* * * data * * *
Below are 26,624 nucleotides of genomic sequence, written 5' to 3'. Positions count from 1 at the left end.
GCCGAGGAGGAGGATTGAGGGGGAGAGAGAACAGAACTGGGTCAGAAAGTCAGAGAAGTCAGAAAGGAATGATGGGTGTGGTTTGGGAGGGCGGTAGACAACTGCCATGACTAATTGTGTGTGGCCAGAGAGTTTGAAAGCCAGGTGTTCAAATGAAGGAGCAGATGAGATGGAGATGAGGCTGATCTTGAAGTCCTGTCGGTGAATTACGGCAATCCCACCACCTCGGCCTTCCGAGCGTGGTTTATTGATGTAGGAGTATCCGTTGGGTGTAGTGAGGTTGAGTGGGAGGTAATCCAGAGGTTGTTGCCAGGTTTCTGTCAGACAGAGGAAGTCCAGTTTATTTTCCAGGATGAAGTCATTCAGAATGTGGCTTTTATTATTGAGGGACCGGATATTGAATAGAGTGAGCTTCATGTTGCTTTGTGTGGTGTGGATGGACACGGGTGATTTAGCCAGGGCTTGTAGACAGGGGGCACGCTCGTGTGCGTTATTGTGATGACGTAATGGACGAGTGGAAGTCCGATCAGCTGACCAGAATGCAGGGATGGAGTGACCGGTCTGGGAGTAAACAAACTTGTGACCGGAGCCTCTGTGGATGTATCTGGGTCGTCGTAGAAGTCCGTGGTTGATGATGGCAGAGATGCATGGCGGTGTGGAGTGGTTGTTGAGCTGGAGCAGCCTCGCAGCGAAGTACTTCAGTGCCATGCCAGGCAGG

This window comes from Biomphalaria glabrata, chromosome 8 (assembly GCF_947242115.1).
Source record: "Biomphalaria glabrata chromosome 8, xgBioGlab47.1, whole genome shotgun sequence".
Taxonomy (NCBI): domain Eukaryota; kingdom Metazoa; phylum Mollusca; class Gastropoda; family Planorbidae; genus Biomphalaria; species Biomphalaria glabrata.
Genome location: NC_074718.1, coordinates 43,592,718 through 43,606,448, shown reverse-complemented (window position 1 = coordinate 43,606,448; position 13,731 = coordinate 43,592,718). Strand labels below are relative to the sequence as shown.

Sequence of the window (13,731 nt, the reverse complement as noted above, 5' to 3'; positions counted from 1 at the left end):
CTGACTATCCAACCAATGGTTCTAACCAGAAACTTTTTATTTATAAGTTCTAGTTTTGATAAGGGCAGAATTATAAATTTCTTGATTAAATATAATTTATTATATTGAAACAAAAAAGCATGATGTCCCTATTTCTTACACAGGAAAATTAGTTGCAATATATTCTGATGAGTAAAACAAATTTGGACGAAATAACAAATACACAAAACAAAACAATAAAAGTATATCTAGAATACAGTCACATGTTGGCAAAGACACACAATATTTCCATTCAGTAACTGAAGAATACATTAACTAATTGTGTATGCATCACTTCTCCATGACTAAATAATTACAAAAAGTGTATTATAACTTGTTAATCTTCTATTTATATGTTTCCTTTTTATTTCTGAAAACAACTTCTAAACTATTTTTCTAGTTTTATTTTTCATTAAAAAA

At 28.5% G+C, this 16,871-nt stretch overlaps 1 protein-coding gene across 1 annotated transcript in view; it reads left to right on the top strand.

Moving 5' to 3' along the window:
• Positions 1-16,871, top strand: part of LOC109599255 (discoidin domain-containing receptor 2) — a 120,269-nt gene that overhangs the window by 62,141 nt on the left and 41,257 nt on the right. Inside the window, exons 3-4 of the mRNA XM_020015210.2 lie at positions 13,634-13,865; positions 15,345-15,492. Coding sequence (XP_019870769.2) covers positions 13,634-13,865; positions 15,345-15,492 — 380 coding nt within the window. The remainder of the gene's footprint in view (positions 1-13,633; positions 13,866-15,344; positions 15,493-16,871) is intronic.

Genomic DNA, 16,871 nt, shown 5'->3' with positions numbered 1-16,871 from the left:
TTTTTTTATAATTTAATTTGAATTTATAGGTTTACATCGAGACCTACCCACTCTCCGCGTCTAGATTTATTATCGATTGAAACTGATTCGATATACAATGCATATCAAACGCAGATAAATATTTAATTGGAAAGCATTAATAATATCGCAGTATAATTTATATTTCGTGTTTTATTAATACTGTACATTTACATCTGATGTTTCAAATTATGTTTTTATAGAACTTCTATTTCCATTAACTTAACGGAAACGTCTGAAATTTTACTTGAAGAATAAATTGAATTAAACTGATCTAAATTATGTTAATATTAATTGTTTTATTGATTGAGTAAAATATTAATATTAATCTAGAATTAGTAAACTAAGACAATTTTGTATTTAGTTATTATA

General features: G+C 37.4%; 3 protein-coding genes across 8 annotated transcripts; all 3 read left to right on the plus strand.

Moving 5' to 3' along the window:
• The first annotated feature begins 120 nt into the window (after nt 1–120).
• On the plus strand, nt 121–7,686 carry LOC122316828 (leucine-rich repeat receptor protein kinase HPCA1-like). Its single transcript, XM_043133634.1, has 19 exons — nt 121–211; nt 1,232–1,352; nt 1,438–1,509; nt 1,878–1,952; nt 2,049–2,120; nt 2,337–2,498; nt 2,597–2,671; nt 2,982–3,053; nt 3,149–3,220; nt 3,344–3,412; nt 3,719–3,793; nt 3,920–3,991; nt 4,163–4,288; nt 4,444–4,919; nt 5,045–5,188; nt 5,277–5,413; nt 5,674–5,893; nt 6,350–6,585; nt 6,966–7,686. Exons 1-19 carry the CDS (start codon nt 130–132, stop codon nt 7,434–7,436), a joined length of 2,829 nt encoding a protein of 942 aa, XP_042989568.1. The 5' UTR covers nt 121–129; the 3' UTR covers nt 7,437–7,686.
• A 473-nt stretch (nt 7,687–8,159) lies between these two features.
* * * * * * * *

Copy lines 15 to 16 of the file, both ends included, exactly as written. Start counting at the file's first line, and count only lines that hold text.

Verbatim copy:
Moving 5' to 3' along the window:
• The first annotated feature begins 120 nt into the window (after nt 1–120).